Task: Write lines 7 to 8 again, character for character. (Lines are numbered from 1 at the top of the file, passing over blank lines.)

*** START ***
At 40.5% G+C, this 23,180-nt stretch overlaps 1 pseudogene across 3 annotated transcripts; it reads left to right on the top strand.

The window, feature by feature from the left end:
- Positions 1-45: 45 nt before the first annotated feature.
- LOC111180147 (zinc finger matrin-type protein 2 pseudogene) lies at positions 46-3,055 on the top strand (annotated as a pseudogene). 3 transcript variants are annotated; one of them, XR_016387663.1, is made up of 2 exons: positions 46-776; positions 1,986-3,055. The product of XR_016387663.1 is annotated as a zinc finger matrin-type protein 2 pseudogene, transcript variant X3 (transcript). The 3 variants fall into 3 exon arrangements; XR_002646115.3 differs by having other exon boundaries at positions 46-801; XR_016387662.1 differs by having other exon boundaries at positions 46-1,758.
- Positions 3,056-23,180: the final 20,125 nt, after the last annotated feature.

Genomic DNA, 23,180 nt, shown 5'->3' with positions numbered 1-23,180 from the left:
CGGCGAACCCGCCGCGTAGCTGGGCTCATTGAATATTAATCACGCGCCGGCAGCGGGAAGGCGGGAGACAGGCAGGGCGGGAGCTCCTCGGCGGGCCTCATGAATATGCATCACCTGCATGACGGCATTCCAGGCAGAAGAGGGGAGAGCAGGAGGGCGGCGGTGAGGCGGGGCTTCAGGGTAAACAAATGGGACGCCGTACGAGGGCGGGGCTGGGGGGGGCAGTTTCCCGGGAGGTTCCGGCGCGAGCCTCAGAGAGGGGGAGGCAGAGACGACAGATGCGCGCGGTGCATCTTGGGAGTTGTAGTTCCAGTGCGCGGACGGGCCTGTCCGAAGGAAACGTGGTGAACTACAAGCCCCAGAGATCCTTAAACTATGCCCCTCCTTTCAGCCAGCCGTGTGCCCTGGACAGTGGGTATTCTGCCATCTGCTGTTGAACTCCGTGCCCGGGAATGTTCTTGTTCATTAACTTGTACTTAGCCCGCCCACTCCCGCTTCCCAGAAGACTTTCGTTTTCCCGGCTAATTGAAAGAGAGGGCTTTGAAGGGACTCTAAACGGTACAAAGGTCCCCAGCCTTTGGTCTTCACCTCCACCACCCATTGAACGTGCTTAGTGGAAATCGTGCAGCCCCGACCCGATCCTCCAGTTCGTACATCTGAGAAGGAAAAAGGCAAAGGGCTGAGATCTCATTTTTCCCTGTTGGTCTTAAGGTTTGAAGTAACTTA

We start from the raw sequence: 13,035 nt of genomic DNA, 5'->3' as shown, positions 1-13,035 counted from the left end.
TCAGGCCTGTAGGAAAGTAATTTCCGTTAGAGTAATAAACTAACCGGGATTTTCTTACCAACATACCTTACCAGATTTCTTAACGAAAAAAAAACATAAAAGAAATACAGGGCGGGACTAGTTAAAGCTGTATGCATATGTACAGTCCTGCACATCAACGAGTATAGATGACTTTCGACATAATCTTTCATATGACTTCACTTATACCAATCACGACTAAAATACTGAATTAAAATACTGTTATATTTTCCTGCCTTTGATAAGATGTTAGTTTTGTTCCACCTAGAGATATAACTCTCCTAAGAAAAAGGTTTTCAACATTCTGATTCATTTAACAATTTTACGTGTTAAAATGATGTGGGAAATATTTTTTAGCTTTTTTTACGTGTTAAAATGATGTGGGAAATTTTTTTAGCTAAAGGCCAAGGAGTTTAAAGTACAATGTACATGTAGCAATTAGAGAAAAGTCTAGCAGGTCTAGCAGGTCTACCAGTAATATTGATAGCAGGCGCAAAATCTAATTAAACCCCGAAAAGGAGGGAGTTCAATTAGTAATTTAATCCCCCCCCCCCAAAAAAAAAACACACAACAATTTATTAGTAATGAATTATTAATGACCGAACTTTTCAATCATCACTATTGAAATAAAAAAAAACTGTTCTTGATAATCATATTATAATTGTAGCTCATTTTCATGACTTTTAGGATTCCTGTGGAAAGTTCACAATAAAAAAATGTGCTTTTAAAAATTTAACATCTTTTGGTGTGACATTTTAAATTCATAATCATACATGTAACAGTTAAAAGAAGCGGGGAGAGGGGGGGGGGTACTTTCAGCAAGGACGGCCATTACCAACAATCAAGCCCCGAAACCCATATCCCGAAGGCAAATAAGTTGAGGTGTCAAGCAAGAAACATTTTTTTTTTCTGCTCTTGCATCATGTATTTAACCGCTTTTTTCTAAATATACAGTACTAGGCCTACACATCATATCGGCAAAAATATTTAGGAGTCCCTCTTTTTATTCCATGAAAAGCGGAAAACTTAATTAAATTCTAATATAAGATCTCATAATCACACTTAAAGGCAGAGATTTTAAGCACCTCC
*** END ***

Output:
CGGCGAACCCGCCGCGTAGCTGGGCTCATTGAATATTAATCACGCGCCGGCAGCGGGAAGGCGGGAGACAGGCAGGGCGGGAGCTCCTCGGCGGGCCTCATGAATATGCATCACCTGCATGACGGCATTCCAGGCAGAAGAGGGGAGAGCAGGAGGGCGGCGGTGAGGCGGGGCTTCAGGGTAAACAAATGGGACGCCGTACGAGGGCGGGGCTGGGGGGGGCAGTTTCCCGGGAGGTTCCGGCGCGAGCCTCAGAGAGGGGGAGGCAGAGACGACAGATGCGCGCGGTGCATCTTGGGAGTTGTAGTTCCAGTGCGCGGACGGGCCTGTCCGAAGGAAACGTGGTGAACTACAAGCCCCAGAGATCCTTAAACTATGCCCCTCCTTTCAGCCAGCCGTGTGCCCTGGACAGTGGGTATTCTGCCATCTGCTGTTGAACTCCGTGCCCGGGAATGTTCTTGTTCATTAACTTGTACTTAGCCCGCCCACTCCCGCTTCCCAGAAGACTTTCGTTTTCCCGGCTAATTGAAAGAGAGGGCTTTGAAGGGACTCTAAACGGTACAAAGGTCCCCAGCCTTTGGTCTTCACCTCCACCACCCATTGAACGTGCTTAGTGGAAATCGTGCAGCCCCGACCCGATCCTCCAGTTCGTACATCTGAGAAGGAAAAAGGCAAAGGGCTGAGATCTCATTTTTCCCTGTTGGTCTTAAGGTTTGAAGTAACTTA

We start from the raw sequence: 13,035 nt of genomic DNA, 5'->3' as shown, positions 1-13,035 counted from the left end.